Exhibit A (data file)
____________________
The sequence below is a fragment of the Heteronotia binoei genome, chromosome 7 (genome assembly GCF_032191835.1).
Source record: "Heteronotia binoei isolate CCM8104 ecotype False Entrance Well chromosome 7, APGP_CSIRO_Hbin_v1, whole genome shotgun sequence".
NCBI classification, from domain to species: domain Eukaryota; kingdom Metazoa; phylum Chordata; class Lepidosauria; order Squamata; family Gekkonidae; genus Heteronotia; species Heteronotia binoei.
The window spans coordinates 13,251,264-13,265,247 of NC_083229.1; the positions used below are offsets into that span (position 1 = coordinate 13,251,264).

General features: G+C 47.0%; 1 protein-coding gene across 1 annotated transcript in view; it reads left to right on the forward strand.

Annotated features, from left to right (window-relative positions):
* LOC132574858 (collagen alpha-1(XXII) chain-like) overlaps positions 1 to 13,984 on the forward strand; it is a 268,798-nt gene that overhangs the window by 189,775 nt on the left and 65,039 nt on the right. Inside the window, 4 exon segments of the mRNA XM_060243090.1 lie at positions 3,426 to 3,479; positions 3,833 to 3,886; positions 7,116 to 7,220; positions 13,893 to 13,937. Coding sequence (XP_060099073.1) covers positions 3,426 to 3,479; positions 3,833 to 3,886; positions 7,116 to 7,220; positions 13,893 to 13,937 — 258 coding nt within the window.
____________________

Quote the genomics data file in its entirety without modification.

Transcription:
The sequence below is a fragment of the Heteronotia binoei genome, chromosome 7 (genome assembly GCF_032191835.1).
Source record: "Heteronotia binoei isolate CCM8104 ecotype False Entrance Well chromosome 7, APGP_CSIRO_Hbin_v1, whole genome shotgun sequence".
NCBI classification, from domain to species: domain Eukaryota; kingdom Metazoa; phylum Chordata; class Lepidosauria; order Squamata; family Gekkonidae; genus Heteronotia; species Heteronotia binoei.
The window spans coordinates 13,251,264-13,265,247 of NC_083229.1; the positions used below are offsets into that span (position 1 = coordinate 13,251,264).

General features: G+C 47.0%; 1 protein-coding gene across 1 annotated transcript in view; it reads left to right on the forward strand.

Annotated features, from left to right (window-relative positions):
* LOC132574858 (collagen alpha-1(XXII) chain-like) overlaps positions 1 to 13,984 on the forward strand; it is a 268,798-nt gene that overhangs the window by 189,775 nt on the left and 65,039 nt on the right. Inside the window, 4 exon segments of the mRNA XM_060243090.1 lie at positions 3,426 to 3,479; positions 3,833 to 3,886; positions 7,116 to 7,220; positions 13,893 to 13,937. Coding sequence (XP_060099073.1) covers positions 3,426 to 3,479; positions 3,833 to 3,886; positions 7,116 to 7,220; positions 13,893 to 13,937 — 258 coding nt within the window.